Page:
Returning favorites:
25 miles of easy trail riding each day, 24.8 of them flat as a pool table
Optional easy 8-mile/day route start at North Aurora Island 
Beautiful and fun-packed Illinois Prairie Path and Fox River communities
Star gazing with Fox Valley Astronomical Society
Campsite raffle for prizes from sponsor REI, more
S’mores!
Squirt guns!
Watermelon!
A ginormous truck to carry your gear
Crazy good times
Riding in GITy Up! supports the work of Trails for Illinois to connect the state with a network of non-motorized trails—we want to make your home your trailhead.Come join us for a fantastic outdoor weekend experience!

Registration will close in just 9 days (July 10) for the 2nd Annual GITy Up!, our 50-mile, overnight, family-friendly, bite-sized bike tour of the Illinois Prairie Path and Fox River Trail on July 20 - 21, 2013.
Register for GITy Up!
Read the FAQ

New for this year:

Returning favorites:

  • 25 miles of easy trail riding each day, 24.8 of them flat as a pool table
  • Optional easy 8-mile/day route start at North Aurora Island 
  • Beautiful and fun-packed Illinois Prairie Path and Fox River communities
  • Star gazing with Fox Valley Astronomical Society
  • Campsite raffle for prizes from sponsor REI, more
  • S’mores!
  • Squirt guns!
  • Watermelon!
  • A ginormous truck to carry your gear
  • Crazy good times

Riding in GITy Up! supports the work of Trails for Illinois to connect the state with a network of non-motorized trails—we want to make your home your trailhead.

Come join us for a fantastic outdoor weekend experience!

Make it a great getaway

Submitted by Aurora Area Convention & Visitors Bureau:

More great lodging specials for GITy Up! from the Aurora Area. Please let us assist you in making this a great getaway. E-mail info@enjoyaurora.com or call us at 630.256.3190.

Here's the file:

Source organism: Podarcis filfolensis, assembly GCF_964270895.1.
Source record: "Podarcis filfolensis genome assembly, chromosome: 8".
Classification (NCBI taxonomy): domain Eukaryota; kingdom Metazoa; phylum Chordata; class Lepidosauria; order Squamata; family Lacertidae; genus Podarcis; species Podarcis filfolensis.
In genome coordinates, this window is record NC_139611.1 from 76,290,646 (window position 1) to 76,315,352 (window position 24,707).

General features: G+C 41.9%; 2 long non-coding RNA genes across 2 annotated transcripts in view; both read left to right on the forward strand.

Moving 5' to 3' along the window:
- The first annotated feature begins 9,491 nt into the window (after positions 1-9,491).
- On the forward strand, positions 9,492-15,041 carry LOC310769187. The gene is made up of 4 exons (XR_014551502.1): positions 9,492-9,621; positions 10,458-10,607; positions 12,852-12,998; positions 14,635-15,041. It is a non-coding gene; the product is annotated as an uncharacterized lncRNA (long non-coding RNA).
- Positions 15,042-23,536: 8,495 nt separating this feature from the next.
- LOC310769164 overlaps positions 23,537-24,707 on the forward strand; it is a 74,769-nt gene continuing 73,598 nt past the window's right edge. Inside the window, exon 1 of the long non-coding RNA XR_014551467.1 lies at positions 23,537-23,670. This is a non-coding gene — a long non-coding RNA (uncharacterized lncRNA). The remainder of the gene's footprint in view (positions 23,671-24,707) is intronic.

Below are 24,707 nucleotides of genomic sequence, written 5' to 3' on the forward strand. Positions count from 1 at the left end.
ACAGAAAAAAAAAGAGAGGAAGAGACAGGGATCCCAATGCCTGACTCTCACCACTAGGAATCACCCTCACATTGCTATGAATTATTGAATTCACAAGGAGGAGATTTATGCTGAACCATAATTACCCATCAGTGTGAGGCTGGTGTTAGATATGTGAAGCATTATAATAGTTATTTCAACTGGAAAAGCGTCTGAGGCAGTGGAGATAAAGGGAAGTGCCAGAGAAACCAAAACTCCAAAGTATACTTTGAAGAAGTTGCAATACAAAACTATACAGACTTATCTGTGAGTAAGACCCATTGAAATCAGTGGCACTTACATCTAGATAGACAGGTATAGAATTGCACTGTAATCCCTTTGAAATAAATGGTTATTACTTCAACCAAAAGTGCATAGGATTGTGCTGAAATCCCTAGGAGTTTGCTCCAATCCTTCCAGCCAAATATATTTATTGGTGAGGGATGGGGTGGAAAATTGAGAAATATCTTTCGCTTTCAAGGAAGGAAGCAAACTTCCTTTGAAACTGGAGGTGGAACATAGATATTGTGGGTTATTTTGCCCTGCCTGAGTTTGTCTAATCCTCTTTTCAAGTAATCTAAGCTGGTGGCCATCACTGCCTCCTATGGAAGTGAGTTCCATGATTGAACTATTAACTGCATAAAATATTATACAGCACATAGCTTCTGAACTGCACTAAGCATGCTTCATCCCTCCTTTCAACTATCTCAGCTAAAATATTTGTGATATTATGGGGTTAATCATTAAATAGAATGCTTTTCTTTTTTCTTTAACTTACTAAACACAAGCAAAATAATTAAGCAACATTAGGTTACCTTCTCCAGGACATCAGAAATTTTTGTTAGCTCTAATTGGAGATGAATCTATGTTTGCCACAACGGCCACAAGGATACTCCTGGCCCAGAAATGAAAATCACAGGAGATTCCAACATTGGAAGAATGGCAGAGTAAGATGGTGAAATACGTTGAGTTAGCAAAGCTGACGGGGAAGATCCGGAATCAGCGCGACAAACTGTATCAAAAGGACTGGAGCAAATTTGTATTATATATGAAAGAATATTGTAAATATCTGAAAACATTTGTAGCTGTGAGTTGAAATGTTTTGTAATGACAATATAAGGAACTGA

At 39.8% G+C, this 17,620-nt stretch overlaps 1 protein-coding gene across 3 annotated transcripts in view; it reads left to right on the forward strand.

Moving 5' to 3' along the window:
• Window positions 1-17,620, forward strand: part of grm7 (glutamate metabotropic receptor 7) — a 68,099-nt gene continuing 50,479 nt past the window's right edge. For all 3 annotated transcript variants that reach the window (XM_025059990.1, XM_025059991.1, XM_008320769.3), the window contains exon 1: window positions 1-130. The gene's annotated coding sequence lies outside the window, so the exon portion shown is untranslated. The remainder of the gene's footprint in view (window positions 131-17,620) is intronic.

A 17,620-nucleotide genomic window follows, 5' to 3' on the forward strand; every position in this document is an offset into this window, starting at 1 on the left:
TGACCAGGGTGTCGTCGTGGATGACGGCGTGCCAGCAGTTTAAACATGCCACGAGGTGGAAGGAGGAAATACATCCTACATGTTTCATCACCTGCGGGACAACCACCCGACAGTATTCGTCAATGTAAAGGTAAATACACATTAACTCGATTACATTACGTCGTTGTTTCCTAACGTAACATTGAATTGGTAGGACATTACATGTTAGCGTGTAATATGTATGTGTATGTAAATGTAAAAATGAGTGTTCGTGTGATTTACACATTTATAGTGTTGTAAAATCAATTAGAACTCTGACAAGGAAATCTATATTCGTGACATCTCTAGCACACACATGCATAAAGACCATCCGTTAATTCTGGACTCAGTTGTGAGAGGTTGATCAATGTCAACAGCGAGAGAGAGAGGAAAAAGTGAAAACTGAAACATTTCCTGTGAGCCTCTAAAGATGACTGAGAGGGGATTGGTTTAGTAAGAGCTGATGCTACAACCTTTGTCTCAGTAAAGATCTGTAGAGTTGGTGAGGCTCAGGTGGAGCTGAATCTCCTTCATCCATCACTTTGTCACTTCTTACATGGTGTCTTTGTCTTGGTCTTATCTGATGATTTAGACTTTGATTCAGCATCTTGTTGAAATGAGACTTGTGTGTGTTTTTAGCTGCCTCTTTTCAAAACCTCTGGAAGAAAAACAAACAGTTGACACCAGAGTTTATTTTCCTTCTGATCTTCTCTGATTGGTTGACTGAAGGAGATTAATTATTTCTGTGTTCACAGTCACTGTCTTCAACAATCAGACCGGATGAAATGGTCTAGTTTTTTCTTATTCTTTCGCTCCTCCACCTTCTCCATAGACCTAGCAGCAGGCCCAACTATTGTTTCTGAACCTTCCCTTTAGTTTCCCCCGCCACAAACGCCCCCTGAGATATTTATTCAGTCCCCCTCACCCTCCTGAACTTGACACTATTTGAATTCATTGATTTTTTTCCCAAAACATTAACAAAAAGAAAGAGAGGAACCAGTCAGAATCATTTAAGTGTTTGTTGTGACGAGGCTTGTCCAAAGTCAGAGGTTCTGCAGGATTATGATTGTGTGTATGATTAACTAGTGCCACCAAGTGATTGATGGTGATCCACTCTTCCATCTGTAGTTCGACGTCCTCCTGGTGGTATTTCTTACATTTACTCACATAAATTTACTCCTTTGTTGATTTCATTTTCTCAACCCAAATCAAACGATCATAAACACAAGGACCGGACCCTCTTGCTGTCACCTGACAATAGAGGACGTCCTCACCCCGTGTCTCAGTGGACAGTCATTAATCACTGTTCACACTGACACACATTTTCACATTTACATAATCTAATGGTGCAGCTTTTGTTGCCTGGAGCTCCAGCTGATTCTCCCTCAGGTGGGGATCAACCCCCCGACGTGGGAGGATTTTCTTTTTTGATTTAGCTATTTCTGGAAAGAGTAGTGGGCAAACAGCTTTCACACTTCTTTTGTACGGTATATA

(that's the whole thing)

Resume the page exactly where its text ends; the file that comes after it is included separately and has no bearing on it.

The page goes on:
Staybridge Suites - Minutes from the start of the Aurora/North Aurora/Batavia spur. Just ask for the Pedal & Paddle rate of $85 for a single or $95 for a double room.

Baymont Inn in North Aurora welcomes you! Practically next door to the start. This is a super special rate at $69.99+tax per night for basic (1 king bed or 2 queen beds).

Don’t forget to spend extra time paddling the Fox River, swimming at Quarry Hall Beach, enjoy Hollywood Casino Aurora, see the Idina Menzel concert at RiverEdge Park or… oh, too much to list. Check out www.EnjoyAurora.com. Sooooo much to enjoy.

Trail News July-August 2013Making Trails Count in Illinois
…and on the Illinois Prairie Path! GITy Up! ahead— go bike camping with us New donor premiums Cook County: Trails are part of the plan; both plans, actually Trail updates, events, rumors and gossip…all in this issue. Check it out!

Trail News July-August 2013


Making Trails Count in Illinois …and on the Illinois Prairie Path! 
GITy Up! ahead— go bike camping with us 
New donor premiums 
Cook County: Trails are part of the plan; both plans, actually 
Trail updates, events, rumors and gossip

…all in this issue. Check it out!